Diane Coon Come of Mistissini was crowned princess of Eeyou Istchee November 18 as the winner of the 2023 Miss Eeyou Eenou Iskwaau pageant.
The biennial pageant held since 2017 celebrates the young women of the Cree Nation. The Cree Women of Eeyou Istchee Association (CWEIA) says the program is intended to empower young women.
CWIEA President Charlotte Ottereyes Ratt gave an emotional speech during the closing remarks of the pageant. “Don’t give up, keep striving, keep moving forward,” she told contestants. “You are the future.”
Ratt acknowledged the familial support directed towards the contestants, noting some family members had traveled long distances to attend the pageant, and showed her pride for the young contestants. “You’re all our Miss Eeyou,” she declared. “I would like to crown everyone one of you.”
The event centred on Cree culture in contests such as the traditional attire presentation. The nine finalists also were asked to give insight into the occasions, significance and style methods associated with their outfits. A talent competition focused on traditional singing, dancing and storytelling.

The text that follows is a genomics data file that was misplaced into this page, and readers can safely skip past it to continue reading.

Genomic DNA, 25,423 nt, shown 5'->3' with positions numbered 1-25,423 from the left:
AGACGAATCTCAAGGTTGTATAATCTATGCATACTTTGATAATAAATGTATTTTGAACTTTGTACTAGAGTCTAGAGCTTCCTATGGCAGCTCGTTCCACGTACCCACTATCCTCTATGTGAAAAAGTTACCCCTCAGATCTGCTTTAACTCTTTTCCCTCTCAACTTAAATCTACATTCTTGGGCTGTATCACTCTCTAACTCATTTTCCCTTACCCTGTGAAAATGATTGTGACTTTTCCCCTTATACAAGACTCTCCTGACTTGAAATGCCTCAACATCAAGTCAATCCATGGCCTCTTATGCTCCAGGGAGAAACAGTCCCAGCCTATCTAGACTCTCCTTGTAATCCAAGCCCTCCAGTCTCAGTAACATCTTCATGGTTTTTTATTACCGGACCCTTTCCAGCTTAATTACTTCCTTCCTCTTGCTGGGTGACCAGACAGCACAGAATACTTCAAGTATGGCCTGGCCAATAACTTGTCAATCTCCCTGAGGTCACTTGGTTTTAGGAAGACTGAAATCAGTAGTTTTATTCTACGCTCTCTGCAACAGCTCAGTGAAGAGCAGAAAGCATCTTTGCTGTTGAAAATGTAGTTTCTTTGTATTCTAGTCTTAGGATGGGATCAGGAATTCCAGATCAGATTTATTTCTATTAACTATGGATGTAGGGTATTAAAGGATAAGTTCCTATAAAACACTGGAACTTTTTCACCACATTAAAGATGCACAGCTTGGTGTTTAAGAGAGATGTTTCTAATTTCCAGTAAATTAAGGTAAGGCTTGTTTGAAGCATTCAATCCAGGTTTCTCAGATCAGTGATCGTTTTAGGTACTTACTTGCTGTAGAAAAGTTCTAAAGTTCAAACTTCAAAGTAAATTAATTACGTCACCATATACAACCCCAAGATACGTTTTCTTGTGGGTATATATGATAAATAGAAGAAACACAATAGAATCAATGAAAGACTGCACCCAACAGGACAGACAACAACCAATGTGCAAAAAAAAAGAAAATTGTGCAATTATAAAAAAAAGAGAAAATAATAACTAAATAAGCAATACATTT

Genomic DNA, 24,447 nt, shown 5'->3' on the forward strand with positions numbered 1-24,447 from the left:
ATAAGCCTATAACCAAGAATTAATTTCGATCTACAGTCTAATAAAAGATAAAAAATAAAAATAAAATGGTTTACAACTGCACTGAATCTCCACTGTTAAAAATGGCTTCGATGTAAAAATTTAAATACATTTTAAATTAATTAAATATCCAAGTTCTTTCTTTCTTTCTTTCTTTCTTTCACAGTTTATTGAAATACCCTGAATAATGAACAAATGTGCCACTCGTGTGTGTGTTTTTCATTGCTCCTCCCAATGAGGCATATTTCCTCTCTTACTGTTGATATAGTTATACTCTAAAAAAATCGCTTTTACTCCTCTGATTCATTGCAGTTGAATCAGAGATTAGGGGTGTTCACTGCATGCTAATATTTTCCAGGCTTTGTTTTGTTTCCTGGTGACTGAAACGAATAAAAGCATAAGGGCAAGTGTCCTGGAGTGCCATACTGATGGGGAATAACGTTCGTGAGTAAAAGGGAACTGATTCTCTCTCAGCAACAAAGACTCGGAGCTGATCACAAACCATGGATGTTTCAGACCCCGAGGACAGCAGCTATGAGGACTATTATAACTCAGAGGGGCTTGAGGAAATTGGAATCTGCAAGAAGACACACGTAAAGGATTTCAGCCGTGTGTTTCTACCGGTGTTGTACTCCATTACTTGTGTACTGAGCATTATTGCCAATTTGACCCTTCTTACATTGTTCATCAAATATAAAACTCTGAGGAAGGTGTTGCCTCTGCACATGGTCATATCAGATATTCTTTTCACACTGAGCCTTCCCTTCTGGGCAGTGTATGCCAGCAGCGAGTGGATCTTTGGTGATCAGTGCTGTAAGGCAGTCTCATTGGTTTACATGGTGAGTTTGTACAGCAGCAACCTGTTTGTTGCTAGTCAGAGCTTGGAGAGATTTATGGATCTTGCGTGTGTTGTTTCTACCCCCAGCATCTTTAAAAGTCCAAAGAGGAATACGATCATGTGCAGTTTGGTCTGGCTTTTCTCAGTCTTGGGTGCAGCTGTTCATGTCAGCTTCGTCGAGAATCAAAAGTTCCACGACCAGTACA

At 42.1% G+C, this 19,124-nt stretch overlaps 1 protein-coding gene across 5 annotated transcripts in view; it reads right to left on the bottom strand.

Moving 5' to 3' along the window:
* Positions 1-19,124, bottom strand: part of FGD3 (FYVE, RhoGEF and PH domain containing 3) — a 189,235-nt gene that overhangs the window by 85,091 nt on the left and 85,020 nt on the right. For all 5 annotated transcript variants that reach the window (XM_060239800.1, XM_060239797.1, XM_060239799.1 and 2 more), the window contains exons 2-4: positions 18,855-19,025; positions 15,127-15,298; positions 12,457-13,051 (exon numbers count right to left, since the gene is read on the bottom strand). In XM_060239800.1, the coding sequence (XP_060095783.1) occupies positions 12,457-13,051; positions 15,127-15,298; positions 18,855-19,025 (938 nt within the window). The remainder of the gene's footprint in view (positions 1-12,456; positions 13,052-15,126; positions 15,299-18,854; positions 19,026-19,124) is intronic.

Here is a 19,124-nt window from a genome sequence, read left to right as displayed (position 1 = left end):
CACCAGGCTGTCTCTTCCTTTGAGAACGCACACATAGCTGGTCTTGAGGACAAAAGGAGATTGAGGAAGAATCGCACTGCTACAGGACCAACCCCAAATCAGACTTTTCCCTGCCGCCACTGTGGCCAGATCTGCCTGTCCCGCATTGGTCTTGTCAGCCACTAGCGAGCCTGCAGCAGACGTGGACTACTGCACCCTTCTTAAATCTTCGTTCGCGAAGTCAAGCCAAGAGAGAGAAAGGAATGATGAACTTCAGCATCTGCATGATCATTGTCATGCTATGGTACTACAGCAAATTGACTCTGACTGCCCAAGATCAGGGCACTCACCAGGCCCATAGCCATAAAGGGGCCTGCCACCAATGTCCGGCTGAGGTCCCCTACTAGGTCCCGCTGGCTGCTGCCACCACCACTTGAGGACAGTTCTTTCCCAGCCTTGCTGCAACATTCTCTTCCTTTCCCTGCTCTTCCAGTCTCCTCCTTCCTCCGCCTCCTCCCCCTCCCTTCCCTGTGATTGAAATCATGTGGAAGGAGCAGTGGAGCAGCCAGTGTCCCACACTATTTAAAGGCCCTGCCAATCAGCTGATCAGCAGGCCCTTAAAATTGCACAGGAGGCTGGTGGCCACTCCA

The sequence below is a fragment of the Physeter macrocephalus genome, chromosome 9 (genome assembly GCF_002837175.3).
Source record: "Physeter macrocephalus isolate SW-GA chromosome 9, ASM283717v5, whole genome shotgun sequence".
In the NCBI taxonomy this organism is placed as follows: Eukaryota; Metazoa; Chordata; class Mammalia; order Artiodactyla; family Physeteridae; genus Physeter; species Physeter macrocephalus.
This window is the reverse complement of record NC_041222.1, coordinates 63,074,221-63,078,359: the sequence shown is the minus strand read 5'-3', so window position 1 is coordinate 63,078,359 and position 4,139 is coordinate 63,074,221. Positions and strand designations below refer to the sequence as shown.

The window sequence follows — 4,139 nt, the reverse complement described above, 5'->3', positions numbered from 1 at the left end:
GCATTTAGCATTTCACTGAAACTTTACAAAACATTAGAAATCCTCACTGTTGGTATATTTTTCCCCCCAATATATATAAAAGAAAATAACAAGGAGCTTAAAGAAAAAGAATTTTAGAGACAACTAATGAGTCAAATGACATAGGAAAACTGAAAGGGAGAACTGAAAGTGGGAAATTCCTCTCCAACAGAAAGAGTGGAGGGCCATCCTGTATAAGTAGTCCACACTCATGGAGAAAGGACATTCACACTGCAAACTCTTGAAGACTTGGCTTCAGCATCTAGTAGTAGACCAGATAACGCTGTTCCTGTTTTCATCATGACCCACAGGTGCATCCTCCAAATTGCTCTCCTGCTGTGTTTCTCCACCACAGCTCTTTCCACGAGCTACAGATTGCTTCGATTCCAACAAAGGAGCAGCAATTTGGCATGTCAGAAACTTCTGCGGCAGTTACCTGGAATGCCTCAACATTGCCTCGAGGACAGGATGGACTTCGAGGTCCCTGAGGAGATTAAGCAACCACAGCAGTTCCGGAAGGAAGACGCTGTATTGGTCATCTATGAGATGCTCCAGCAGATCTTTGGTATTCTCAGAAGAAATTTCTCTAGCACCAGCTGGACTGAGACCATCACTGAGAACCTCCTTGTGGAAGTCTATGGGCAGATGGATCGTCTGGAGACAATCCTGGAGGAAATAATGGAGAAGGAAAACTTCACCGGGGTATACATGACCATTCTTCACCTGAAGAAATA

Finally, contestants’ public speaking abilities, discussing their culture and community, were demonstrated for a panel of judges. Dressed in blue and yellow, Coon Come stepped away from the podium and delivered her speech in Cree. Her presentation style lent itself to a more direct and intimate connection with the audience.
Coon Come was congratulated by the Grand Council of the Crees, as well as by first runner-up Jade Mukash of Whapmagoostui and second runner-up Stormie Diamond of Waskaganish.
Despite the celebratory mood, the pageant was not without criticism. Geraldine Shecapio, the 2021 pageant winner recently stated that she had negative experiences from the organization’s leadership, due to her identity as a two-spirited person.
Shecapio claimed one board member suggested she attend “conversion therapy,” and that another member didn’t “agree with [her] lifestyle.” She also pointed to exclusionary language in the pageant’s eligibility criterion. Shecapio said she wanted to step down from the princess role, but chose to stay because she didn’t want to be bullied out of the position.
In response, the CWEIA stated in a press release that the wording of the eligibility criteria was based on a “misunderstanding”, adding the language had been corrected to make the contest more open towards two-spirited peoples.